|Studio album by Heart|
|Released||August 1975 (Canada)
February 14, 1976 (US)
|Recorded||Can-Base Studios, Vancouver, British Columbia, Canada, July–August 1975|
|Genre||Hard rock, folk rock|
|Singles from Dreamboat Annie|
|The Rolling Stone Album Guide|||
Dreamboat Annie is the debut album by American rock band Heart. At the time, the band was based in Vancouver, British Columbia; the album was recorded in B.C. and first released in Canada by the local label Mushroom Records in the summer of 1975. It was released in the United States on 14 February 1976 through the subsidiary of Mushroom Records in Los Angeles. The album contains three hit singles which became staples on FM radio. Producer Mike Flicker helped the group to polish their sound and obtain a recording contract with the label.
The album was recorded on an Ampex MM1000 16-track tape recorder (which formerly belonged to United Western Recorders) at the Can-Base Studios in Vancouver, BC, which were later renamed to the current Mushroom Studios. It was the first major hit album recorded there.
Heart's first single "How Deep It Goes" b/w "Here Song" (M-7008) received little attention when released in Canada by the small Mushroom label in 1975. The second single "Magic Man" b/w "How Deep It Goes" was first picked up for radio play by CJFM-FM 96 in Montreal, while the band was on tour playing small club dates.
Dreamboat Annie was released following the success of the second single. The album cover was designed by current Emily Carr University of Art and Design communication design instructor Deborah Shackleton Heart's first radio success earned them a spot opening a Montreal concert for Rod Stewart in October 1975. More Canadian airplay soon followed, partly because Heart's recordings qualified for Canadian content broadcast requirements. The album sold an impressive 30,000 copies across Canada in its first few months.
Mushroom then formed a US division and released Dreamboat Annie on Valentine's Day 1976 in the Seattle area, where Heart's members had lived and played before relocating to Canada in the early 1970s. The album was played by Seattle stations KISW and KZOK and promptly sold another 25,000 copies in the local area. The group and their label then began working together to build success for the album city by city. According to Flicker, this was part of a plan to convince record distributors that Mushroom had a hit record, so that the album would get national distribution.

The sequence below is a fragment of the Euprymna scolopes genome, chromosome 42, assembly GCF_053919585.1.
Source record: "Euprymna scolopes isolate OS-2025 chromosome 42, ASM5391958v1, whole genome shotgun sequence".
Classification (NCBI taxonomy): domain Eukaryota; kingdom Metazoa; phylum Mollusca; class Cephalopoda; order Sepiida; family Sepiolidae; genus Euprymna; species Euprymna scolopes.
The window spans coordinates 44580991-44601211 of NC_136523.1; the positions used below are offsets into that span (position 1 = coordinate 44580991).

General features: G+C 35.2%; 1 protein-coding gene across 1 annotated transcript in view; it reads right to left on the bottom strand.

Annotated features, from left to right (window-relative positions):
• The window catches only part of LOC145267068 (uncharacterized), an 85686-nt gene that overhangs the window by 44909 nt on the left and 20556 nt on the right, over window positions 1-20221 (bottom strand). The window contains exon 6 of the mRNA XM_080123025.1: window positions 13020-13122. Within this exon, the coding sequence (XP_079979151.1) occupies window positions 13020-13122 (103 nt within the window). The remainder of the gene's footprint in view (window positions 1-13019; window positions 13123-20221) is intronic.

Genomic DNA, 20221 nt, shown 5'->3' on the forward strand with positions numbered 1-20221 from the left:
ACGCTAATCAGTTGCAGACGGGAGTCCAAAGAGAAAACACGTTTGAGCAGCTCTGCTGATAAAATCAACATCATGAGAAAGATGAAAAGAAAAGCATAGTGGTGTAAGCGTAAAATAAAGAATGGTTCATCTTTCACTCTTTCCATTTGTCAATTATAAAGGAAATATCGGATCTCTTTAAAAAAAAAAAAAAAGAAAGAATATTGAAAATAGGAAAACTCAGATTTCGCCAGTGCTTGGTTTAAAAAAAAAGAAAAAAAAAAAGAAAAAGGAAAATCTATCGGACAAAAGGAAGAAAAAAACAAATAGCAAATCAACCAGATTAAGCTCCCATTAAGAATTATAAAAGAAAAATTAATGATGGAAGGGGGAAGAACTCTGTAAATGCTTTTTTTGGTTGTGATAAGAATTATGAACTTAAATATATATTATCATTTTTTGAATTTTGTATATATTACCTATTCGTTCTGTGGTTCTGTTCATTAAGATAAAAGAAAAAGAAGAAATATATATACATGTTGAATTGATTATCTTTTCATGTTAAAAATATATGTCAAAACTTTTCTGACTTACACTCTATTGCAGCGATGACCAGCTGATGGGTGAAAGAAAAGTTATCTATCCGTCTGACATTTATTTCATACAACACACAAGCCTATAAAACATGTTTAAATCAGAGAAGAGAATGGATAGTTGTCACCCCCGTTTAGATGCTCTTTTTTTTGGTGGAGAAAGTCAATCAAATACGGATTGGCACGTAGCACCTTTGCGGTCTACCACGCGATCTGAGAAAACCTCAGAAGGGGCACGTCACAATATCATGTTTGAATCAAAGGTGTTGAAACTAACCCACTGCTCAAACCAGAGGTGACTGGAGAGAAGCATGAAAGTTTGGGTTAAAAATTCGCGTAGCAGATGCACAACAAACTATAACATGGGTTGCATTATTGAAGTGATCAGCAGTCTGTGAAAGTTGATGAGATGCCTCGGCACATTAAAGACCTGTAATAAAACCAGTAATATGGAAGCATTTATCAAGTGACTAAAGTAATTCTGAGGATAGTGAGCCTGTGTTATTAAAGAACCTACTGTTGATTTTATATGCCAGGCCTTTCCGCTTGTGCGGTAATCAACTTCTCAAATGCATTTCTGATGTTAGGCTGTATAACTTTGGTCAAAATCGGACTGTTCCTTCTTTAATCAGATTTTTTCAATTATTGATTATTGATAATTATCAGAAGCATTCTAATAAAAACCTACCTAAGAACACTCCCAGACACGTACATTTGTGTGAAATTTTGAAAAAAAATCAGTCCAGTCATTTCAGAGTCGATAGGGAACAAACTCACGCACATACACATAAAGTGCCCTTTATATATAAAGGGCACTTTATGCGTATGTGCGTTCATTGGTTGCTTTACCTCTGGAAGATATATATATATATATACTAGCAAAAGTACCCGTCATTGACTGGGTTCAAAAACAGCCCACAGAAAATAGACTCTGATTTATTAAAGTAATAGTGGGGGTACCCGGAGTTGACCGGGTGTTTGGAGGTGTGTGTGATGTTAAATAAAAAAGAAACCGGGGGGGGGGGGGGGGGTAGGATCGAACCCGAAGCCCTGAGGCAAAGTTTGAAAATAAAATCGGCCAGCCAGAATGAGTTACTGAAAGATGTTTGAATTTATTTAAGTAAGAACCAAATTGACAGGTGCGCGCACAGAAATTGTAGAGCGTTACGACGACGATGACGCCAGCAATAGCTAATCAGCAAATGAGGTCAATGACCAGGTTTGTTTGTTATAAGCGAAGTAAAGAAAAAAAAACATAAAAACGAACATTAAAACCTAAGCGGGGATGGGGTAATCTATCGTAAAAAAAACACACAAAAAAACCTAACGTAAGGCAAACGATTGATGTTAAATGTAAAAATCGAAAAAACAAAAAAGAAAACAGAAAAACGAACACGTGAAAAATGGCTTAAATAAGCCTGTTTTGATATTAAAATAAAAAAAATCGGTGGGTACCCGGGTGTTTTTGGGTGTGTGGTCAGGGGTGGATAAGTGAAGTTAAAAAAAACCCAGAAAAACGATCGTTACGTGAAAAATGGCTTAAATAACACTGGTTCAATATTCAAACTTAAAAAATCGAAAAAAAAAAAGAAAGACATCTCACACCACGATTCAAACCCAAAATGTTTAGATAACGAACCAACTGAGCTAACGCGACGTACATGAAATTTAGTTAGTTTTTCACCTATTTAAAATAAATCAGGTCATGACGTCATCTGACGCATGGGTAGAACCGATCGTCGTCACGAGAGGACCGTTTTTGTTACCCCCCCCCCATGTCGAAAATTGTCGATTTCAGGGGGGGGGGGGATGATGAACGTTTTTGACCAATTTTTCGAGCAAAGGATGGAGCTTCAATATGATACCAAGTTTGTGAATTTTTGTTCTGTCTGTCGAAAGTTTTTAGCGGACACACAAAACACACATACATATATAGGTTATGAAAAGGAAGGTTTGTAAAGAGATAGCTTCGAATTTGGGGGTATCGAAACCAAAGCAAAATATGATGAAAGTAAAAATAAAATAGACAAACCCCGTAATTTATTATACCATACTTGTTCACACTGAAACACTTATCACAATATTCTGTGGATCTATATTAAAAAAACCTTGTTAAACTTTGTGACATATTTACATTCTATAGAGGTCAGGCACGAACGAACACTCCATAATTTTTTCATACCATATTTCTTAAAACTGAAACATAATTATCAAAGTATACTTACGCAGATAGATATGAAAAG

The success of the album indirectly led to a break between the band and label. The first cracks appeared when the group tried to renegotiate their royalty rate to be more in keeping with what they thought a platinum band should be earning. For this Michael Fisher, who was Ann Wilson's boyfriend at the time, stepped aside as de facto manager and Ken Kinnear was hired. Mushroom's tough stance in negotiations, and their opinion that perhaps the band was a one-hit wonder, led to Mike Flicker leaving the label. He did, however, continue to produce for Heart.
The relationship broke down completely when the label bought a full-page ad in Rolling Stone mocked up like a National Enquirer front page. The ad used a photo similar to the one on the Dreamboat Annie album cover, showing Ann and Nancy back to back with bare shoulders. The caption under the photo read "It Was Only Our First Time". The band had not been consulted and was furious with the double meaning of the caption.
Since the label could no longer provide Flicker as producer as the contract specified, the band took the position that they were free to move to another label and signed with Portrait Records. Mushroom insisted that the band was still bound to the contract which called for two albums. So, Mushroom released Magazine with incomplete tracks, studio outtakes and live material and a disclaimer on the cover.
The band got a federal injunction to stop distribution of the 1977 edition of Magazine. Most of the initial 50,000 pressings were recalled from stores. The court eventually decided that the band could sign with Portrait, but that they did owe Mushroom a second album. The band returned to the studio to re-record, remix, edit, and re-sequence the recordings. Magazine was re-released in 1978 and sold a million copies in less than a month.
Shelley Siegel, the promoter behind the "First Time" ad and Vice President of the record label, died a few months after the re-release, and Mushroom Records went bankrupt a few years later. The episode had at least one more repercussion. Not long after the ad appeared, a radio promoter asked Ann about her lover; he was referring to Nancy, thus implying that the sisters were incestuous lesbian lovers. The encounter infuriated Ann who went back to her hotel and penned the words to what became Heart's signature song, "Barracuda".
- Side one
- "Magic Man" - 5:28
- "Dreamboat Annie (Fantasy Child)" - 1:10
- "Crazy on You" - 4:53
- "Soul of the Sea" - 6:33
- "Dreamboat Annie" - 2:02
- Side two
- "White Lightning and Wine" - 3:53
- "(Love Me Like Music) I'll Be Your Song" - 3:20
- "Sing Child" (A. Wilson, N. Wilson, Steve Fossen, Roger Fisher) - 4:55
- "How Deep It Goes" (A. Wilson) - 3:49
- "Dreamboat Annie (Reprise)" - 3:50
Ann Wilson was song writer and lead vocalist on all tracks - i.e. tracks 1-10. She played flute on tracks 3, 8 and 10.
- Mike Flicker - producer, engineer, mixing, arrangements with Heart
- Rolf Hennemann - engineer
- Mike Fisher - special direction
- Howard Leese - production assistance
- Patrick Collins - mastering at Kendun Recorders, Burbank, California
|USA||RIAA||1976||Platinum (+ 1,000,000)|
|Canada||CRIA||1979||2x Platinum (+ 200,000)|
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